Russia's established military links and China's growing geo-political influence on the continent of Africa have brought a new emphasis within the Biden-Harris Security Strategy.  The ambivalence towards Russia's escalated territorial ambitions in Ukraine have not gone unnoticed, with 17 African nations abstaining from the UN motion condemning Russian aggression, and a further 8 choosing not to participate.  With access to vital natural resources, and forming a significant voting bloc within many international institutions, it is becoming more important than ever to support democracy, peace and prosperity on the African continent, and the US will seek to work more closely with African nations along with regional bodies such as the African Union and African Continental Free Trade area.  Hopefully the UK and European Union will work with the US to counter-balance the established and growing Russian and Chinese influence.

"To outcompete our rivals and tackle shared challenges, America will need to maintain and refine its competitive edge by making critical domestic investments"

The strategy identifies China as the "pacing challenge" and recognises the need for strategic public investment as "the backbone of a strong industrial and innovation base".  A modern industrial and innovation strategy is promised to bolster resilience and secure infrastructure and supply chains.  The previously announced CHIPS and Science Act provide US$280bn of investment critical sectors such as semiconductors, advanced computing, next-generation communications, clean energy and biotechnologies.

The concept of "Integrated Deterrence" is introduced in recognition that modern conflicts may be conducted below as well as above traditional thresholds of military action, such as cyber attacks or disruption to food, water and energy supplies.  For allies, this entails a commitment to investment in interoperability and joint capability development, cooperative posture planning, and coordinated diplomatic and economic approaches.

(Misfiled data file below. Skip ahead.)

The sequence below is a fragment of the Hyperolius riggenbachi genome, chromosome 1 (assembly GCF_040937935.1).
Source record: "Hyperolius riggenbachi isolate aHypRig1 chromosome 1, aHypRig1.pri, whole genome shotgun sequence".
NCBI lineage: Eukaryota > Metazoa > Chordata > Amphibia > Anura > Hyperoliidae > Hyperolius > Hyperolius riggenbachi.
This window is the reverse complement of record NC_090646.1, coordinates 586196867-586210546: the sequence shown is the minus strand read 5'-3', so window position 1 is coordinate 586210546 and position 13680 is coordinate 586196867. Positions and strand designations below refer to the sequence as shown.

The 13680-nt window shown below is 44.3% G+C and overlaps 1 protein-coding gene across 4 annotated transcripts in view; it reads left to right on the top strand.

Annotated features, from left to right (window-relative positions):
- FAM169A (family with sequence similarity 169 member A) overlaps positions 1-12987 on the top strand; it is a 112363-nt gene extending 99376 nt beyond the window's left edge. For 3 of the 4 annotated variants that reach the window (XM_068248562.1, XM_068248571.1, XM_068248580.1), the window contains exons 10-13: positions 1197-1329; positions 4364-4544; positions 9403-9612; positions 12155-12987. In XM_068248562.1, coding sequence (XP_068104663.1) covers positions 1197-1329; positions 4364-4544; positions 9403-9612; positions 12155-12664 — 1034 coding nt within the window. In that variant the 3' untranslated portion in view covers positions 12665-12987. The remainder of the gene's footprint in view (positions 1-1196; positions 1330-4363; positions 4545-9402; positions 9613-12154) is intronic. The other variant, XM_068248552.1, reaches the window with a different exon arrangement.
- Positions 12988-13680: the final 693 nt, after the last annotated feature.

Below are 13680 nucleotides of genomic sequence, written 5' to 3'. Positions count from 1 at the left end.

"Incorporating allies and partners at every stage of defense planning is crucial to meaningful collaboration"

The lessons from the Ukraine conflict and the West's support with the supply of weapons has highlighted the importance of a strong defence industrial base, as well as the ability to innovate in response to a rapidly evolving battlefield.  The promise to "also seek to remove barriers to deeper collaboration with allies and partners" is very welcome from the point of view of the UK and other allies.  It will be interesting to see how this manifests - for instance, will it extend to further reform of the International Traffic in Arms Regulations (ITAR)?  ITAR continues to be a stumbling block for US allies who, without the economies of scale of US Government programmes, rely on the ability to export products to support their defence industrial bases.  Initiatives such as Collaborative Open Systems Architecture (COSA) potentially offer enormous benefits to interoperability as well as rapid capability enhancement, but if the underlying technologies are subject to ITAR in its current form, the downstream export restrictions will act as a disincentive to collaboration.


US allies will view this as a welcome and positive document, confirming US commitment to peace and democracy around the world via cooperation and strong international institutions.  But there is no doubt that allies in Europe and elsewhere need to match words with investment in defence and security as our common adversaries advance their military strength and technology.  Expansionist authoritarian regimes need to be deterred by alliances of like-minded democracies around the world standing together to present a united front, underpinned by strong and modern armed forces.

You should also read: